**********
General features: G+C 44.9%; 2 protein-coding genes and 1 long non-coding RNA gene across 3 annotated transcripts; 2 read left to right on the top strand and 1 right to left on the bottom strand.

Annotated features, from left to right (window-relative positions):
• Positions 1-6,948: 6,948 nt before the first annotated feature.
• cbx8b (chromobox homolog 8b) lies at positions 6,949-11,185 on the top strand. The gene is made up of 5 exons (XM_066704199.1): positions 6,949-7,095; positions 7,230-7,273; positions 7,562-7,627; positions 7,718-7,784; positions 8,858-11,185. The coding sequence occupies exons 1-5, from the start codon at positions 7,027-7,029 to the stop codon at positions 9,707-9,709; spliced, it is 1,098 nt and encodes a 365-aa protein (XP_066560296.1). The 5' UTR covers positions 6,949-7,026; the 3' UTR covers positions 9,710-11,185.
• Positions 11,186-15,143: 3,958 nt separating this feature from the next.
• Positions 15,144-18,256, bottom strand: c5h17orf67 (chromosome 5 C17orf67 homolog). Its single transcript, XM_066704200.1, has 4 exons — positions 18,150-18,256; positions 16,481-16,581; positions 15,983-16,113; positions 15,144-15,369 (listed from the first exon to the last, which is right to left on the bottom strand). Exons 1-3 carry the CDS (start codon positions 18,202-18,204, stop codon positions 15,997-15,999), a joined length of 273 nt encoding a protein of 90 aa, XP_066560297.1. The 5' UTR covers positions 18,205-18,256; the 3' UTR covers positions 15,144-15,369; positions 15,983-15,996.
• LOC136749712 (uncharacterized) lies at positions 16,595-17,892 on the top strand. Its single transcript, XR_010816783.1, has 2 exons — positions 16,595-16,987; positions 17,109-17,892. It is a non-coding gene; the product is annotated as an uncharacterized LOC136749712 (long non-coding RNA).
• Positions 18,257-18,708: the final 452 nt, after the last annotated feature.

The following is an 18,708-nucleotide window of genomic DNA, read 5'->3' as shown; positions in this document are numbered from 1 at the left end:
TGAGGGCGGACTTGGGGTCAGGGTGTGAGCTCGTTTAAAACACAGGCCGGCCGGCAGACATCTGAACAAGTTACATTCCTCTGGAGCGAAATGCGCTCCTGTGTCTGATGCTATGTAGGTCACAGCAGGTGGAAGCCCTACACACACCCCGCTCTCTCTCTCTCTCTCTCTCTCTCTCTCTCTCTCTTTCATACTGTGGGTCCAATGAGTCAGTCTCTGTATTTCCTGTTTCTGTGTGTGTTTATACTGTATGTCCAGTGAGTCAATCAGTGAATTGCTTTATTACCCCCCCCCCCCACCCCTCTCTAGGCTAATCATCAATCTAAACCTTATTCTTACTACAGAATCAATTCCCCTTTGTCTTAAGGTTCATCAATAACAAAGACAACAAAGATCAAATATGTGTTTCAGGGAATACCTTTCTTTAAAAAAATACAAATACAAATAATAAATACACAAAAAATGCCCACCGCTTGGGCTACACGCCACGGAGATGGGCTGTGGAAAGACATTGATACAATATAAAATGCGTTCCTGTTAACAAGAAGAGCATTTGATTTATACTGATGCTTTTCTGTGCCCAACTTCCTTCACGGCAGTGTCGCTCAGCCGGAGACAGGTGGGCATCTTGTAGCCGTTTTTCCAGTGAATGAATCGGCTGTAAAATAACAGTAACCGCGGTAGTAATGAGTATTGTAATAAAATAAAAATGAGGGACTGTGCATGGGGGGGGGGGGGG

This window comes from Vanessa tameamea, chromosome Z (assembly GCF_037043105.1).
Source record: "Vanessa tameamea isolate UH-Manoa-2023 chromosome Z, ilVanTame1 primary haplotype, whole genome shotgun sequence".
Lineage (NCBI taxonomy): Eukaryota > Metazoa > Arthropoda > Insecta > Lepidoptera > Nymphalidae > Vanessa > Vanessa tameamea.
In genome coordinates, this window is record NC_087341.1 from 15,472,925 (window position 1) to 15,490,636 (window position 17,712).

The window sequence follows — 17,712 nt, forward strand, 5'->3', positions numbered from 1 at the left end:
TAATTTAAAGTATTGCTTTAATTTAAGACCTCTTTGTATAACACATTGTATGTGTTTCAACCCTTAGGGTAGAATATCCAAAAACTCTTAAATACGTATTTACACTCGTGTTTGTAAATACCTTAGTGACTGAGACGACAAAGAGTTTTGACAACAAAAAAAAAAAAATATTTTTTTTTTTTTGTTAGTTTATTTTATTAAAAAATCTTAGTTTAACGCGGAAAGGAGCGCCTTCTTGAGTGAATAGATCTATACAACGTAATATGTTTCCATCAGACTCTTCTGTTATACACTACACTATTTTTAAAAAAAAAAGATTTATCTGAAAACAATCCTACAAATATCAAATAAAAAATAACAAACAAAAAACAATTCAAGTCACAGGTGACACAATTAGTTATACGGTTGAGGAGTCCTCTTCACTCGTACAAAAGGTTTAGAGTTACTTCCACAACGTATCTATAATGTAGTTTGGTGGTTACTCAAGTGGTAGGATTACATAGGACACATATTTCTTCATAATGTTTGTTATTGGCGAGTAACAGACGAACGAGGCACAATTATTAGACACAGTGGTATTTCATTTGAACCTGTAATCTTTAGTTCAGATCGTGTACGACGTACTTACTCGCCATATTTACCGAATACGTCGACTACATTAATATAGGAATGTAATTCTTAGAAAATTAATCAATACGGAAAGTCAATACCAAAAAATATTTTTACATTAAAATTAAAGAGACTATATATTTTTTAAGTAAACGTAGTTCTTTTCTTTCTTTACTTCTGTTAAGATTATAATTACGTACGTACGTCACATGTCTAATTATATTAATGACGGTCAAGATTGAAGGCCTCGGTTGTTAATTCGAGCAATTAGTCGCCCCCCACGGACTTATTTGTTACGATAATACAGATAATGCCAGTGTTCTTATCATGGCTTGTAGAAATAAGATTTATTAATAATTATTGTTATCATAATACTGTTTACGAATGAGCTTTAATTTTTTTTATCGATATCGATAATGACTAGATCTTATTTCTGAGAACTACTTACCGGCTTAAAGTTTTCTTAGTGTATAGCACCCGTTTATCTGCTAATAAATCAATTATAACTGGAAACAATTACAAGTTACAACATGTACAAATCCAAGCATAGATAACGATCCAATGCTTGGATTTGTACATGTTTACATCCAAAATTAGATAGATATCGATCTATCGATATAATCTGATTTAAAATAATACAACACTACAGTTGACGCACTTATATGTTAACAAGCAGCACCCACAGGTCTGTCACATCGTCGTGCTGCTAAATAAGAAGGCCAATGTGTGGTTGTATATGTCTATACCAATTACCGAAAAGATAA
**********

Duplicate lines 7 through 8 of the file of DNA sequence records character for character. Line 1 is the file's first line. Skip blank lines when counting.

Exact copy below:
• LOC136749712 (uncharacterized) lies at positions 16,595-17,892 on the top strand. Its single transcript, XR_010816783.1, has 2 exons — positions 16,595-16,987; positions 17,109-17,892. It is a non-coding gene; the product is annotated as an uncharacterized LOC136749712 (long non-coding RNA).
• Positions 18,257-18,708: the final 452 nt, after the last annotated feature.